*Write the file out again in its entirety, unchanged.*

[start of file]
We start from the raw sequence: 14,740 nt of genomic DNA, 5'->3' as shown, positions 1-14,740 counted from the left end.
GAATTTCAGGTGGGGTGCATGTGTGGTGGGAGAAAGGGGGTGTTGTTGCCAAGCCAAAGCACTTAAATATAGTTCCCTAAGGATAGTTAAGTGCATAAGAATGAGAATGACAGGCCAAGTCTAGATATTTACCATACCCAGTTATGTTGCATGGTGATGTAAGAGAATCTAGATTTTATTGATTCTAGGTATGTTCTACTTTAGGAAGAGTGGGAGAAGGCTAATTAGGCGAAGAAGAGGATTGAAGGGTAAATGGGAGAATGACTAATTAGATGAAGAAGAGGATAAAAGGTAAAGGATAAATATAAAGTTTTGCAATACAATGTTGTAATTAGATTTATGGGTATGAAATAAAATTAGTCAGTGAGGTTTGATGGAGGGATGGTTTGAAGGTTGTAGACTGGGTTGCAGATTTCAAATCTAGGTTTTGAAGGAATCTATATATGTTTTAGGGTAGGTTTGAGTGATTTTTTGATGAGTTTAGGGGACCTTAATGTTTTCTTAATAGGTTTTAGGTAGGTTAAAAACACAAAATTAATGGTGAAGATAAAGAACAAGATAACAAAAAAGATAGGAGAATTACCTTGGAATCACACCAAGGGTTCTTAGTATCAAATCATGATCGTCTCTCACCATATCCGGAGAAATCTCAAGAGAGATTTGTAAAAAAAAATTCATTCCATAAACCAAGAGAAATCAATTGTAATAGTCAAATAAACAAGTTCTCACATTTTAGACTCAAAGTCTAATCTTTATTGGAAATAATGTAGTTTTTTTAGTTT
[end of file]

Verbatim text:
We start from the raw sequence: 14,740 nt of genomic DNA, 5'->3' as shown, positions 1-14,740 counted from the left end.
GAATTTCAGGTGGGGTGCATGTGTGGTGGGAGAAAGGGGGTGTTGTTGCCAAGCCAAAGCACTTAAATATAGTTCCCTAAGGATAGTTAAGTGCATAAGAATGAGAATGACAGGCCAAGTCTAGATATTTACCATACCCAGTTATGTTGCATGGTGATGTAAGAGAATCTAGATTTTATTGATTCTAGGTATGTTCTACTTTAGGAAGAGTGGGAGAAGGCTAATTAGGCGAAGAAGAGGATTGAAGGGTAAATGGGAGAATGACTAATTAGATGAAGAAGAGGATAAAAGGTAAAGGATAAATATAAAGTTTTGCAATACAATGTTGTAATTAGATTTATGGGTATGAAATAAAATTAGTCAGTGAGGTTTGATGGAGGGATGGTTTGAAGGTTGTAGACTGGGTTGCAGATTTCAAATCTAGGTTTTGAAGGAATCTATATATGTTTTAGGGTAGGTTTGAGTGATTTTTTGATGAGTTTAGGGGACCTTAATGTTTTCTTAATAGGTTTTAGGTAGGTTAAAAACACAAAATTAATGGTGAAGATAAAGAACAAGATAACAAAAAAGATAGGAGAATTACCTTGGAATCACACCAAGGGTTCTTAGTATCAAATCATGATCGTCTCTCACCATATCCGGAGAAATCTCAAGAGAGATTTGTAAAAAAAAATTCATTCCATAAACCAAGAGAAATCAATTGTAATAGTCAAATAAACAAGTTCTCACATTTTAGACTCAAAGTCTAATCTTTATTGGAAATAATGTAGTTTTTTTAGTTT